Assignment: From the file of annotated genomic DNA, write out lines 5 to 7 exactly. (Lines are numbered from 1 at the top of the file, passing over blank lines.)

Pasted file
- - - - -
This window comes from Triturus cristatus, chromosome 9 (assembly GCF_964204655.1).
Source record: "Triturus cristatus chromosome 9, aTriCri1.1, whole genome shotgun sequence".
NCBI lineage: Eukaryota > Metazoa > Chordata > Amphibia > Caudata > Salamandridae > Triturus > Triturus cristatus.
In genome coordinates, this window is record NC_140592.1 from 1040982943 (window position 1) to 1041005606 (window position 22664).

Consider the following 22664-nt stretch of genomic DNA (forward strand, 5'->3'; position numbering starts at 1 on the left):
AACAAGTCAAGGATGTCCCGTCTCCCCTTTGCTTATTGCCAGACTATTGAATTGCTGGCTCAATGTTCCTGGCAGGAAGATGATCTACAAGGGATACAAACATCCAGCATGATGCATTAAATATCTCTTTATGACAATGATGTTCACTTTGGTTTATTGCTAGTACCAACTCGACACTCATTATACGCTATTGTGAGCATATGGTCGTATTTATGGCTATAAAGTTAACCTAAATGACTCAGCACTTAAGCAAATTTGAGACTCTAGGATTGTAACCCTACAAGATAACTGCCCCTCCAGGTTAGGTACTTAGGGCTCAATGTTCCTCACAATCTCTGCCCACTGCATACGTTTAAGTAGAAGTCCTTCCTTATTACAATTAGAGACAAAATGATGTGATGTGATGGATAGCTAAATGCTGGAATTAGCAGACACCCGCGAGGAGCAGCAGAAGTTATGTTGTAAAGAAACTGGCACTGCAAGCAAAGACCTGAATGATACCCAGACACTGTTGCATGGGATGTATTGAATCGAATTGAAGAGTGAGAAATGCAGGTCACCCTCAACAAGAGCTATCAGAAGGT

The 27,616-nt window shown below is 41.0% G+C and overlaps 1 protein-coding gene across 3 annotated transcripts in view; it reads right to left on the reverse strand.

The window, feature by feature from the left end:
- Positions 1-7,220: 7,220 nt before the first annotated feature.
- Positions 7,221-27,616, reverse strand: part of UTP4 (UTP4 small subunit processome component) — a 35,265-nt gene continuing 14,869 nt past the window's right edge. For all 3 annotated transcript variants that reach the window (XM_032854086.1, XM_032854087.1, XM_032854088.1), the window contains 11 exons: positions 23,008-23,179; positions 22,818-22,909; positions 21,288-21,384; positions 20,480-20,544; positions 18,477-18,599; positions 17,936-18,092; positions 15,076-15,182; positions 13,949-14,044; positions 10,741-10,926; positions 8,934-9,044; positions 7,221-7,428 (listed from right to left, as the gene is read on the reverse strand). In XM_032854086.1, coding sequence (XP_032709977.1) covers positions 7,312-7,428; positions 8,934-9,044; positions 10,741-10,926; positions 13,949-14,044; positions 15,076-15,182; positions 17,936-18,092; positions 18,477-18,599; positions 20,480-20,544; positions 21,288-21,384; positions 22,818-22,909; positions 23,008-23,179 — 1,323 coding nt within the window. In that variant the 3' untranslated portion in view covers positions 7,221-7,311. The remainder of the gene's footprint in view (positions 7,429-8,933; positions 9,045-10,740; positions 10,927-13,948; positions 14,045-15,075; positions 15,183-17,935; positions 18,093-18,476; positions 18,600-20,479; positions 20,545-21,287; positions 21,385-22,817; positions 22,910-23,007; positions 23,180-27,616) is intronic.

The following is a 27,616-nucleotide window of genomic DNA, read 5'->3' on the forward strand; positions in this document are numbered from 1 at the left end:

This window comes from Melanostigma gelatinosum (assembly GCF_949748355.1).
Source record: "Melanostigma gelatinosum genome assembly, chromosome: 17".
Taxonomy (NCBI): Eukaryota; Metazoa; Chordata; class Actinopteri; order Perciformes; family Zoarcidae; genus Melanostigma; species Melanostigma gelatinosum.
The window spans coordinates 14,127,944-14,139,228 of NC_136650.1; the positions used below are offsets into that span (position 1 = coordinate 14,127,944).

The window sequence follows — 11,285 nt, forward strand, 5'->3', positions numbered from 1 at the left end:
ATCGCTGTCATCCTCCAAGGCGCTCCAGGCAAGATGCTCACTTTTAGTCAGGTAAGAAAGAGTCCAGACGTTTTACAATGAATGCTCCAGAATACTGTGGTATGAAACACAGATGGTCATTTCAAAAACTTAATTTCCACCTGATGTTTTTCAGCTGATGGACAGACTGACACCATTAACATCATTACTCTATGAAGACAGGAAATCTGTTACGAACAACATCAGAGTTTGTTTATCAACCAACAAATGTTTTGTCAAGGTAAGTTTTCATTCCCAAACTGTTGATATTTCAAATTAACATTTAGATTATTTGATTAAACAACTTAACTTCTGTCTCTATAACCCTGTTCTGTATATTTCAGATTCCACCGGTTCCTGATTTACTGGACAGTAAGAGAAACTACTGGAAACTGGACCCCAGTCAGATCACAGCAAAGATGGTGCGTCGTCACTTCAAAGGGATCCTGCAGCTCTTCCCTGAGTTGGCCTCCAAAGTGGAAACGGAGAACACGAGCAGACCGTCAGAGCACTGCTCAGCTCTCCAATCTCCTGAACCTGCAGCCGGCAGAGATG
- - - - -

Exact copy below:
Consider the following 22664-nt stretch of genomic DNA (forward strand, 5'->3'; position numbering starts at 1 on the left):
AACAAGTCAAGGATGTCCCGTCTCCCCTTTGCTTATTGCCAGACTATTGAATTGCTGGCTCAATGTTCCTGGCAGGAAGATGATCTACAAGGGATACAAACATCCAGCATGATGCATTAAATATCTCTTTATGACAATGATGTTCACTTTGGTTTATTGCTAGTACCAACTCGACACTCATTATACGCTATTGTGAGCATATGGTCGTATTTATGGCTATAAAGTTAACCTAAATGACTCAGCACTTAAGCAAATTTGAGACTCTAGGATTGTAACCCTACAAGATAACTGCCCCTCCAGGTTAGGTACTTAGGGCTCAATGTTCCTCACAATCTCTGCCCACTGCATACGTTTAAGTAGAAGTCCTTCCTTATTACAATTAGAGACAAAATGATGTGATGTGATGGATAGCTAAATGCTGGAATTAGCAGACACCCGCGAGGAGCAGCAGAAGTTATGTTGTAAAGAAACTGGCACTGCAAGCAAAGACCTGAATGATACCCAGACACTGTTGCATGGGATGTATTGAATCGAATTGAAGAGTGAGAAATGCAGGTCACCCTCAACAAGAGCTATCAGAAGGT

The 27,616-nt window shown below is 41.0% G+C and overlaps 1 protein-coding gene across 3 annotated transcripts in view; it reads right to left on the reverse strand.